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New scrap washing plant opens

A new plastic scrap washing plant is due to open in south Wales later today, built at a cost of £4.5m.

Situated at bpi.recycled products’ Rhymney site, the facility will increase the business’ current capacity to recycle 70,000 tonnes of material a year by 25,000 tonnes.

It is scheduled to be formally opened at a ceremony attended by representatives from government, industry and commerce.

Bpi.recycled products has four other recycling facilities and is keen to champion greener, UK-based polythene recycling. Its Dumfries site has a small wash facility and recycles mainly agricultural waste. It also has facilities in Stroud in Gloucestershire, and Heanor in Derbyshire, that recycles distribution industrial and commercial waste - such as pallet stretch wrap and cement sacks.

Currently, Rhymney also recycles this type of waste but also washes and recycles a small amount of horticultural waste.

Environment and purchasing director Sian Miles said: “Bpi.recycled products has always been a firm advocate of recycling UK waste at UK facilities. Adopting this approach ensures the green benefits of recycling waste in the first place aren’t offset by the high carbon footprint which comes of shipping material halfway around the world, recycling it and then re-importing a new product back again.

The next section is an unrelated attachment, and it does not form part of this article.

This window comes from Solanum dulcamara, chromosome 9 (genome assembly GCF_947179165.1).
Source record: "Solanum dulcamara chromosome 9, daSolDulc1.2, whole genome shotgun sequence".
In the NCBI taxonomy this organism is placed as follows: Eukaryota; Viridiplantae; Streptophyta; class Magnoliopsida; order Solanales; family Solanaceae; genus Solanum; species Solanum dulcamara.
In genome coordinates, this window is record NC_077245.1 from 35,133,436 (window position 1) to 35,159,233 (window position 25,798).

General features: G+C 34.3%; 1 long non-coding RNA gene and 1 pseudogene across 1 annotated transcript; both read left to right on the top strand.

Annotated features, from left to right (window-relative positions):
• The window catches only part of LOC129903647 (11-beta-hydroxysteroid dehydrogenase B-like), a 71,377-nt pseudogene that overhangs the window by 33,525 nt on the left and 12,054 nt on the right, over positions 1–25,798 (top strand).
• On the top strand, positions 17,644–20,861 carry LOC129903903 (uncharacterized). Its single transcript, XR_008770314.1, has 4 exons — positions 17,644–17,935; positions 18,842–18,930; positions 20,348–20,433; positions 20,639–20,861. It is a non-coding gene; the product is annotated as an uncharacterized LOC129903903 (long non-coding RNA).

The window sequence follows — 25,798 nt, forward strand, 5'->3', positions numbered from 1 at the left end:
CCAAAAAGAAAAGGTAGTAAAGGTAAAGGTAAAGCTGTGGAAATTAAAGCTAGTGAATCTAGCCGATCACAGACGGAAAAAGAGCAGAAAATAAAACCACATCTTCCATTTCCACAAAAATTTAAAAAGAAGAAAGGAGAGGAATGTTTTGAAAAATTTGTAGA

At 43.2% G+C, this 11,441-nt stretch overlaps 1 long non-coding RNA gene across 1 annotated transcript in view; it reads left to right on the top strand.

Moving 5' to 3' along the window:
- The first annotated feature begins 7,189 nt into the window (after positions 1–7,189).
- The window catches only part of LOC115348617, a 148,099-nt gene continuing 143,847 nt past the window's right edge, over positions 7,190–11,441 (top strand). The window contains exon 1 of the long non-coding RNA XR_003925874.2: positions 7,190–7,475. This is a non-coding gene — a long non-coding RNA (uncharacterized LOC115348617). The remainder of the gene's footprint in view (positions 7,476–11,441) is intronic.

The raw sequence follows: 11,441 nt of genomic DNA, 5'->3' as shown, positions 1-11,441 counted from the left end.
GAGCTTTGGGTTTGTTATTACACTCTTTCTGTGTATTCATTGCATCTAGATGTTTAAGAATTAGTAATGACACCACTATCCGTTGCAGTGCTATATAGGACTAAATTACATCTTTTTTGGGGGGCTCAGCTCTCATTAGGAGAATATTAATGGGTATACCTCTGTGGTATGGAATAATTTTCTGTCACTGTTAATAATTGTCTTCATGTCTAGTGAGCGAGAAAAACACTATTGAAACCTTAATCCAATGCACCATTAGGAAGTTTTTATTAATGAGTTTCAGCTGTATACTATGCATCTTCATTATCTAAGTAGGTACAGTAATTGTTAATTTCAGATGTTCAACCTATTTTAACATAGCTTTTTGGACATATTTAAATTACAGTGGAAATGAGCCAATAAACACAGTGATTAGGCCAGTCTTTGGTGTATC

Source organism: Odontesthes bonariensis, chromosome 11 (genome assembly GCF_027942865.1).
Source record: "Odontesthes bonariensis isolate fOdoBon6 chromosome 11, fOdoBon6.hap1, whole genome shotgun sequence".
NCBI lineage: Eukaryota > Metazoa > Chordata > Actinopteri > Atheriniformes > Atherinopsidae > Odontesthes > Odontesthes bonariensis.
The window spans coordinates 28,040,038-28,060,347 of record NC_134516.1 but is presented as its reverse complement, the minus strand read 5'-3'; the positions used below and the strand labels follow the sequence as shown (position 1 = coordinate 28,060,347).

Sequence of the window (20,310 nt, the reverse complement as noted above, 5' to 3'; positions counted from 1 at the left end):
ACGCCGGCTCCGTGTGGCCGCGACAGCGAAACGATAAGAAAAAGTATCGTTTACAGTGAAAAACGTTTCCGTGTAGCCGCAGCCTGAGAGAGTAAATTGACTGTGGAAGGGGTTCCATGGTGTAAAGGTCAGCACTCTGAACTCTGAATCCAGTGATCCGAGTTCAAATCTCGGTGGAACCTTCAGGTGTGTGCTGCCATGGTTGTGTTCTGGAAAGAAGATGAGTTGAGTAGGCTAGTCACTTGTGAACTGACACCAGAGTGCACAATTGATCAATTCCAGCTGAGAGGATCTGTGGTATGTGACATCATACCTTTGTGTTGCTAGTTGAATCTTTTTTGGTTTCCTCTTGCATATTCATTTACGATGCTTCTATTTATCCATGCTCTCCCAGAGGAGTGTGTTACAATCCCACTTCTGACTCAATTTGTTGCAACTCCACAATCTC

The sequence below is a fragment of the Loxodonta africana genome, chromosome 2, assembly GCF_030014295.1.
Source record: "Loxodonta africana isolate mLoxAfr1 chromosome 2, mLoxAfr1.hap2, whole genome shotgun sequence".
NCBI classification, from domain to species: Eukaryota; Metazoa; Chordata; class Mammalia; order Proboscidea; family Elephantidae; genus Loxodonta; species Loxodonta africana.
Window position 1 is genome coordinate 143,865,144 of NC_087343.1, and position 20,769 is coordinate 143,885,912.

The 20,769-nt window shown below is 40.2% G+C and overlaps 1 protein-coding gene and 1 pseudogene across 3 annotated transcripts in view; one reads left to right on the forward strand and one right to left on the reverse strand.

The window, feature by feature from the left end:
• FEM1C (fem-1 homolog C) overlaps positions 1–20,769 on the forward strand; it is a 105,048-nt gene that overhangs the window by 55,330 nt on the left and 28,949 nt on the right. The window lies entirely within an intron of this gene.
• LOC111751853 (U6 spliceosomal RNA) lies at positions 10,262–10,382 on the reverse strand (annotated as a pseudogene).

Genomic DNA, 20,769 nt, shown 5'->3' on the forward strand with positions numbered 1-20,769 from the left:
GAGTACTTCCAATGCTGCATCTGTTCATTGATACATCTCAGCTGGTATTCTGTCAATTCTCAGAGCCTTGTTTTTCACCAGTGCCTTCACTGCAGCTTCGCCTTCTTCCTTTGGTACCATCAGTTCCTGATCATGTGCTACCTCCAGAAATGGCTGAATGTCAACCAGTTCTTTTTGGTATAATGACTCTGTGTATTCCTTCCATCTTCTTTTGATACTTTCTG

“This commitment has enabled us to be perfectly positioned at a time when the UK and EU governments are calling for more recycling of plastic material on our own shores and the new wash plant will only serve to augment this capability.”

“The agricultural industry, however, is an area that still needs some help. Much of its polythene waste, such as silage balewrap, is too heavily contaminated with soil, sand and similar contaminants to be recycled by other companies in the UK. As such, it is often shipped abroad for washing, frequently by hand. Our new wash plant will help to stem that undesirable export.”

The new wash plant at Rhymney will also help Bpi.recycled products to offer closed loop solutions in sectors like the retail industry. It will enable the business to take waste films from agricultural suppliers and major retailers, to recycle it and then to supply the same retailer with products like refuse sacks made from their own waste.

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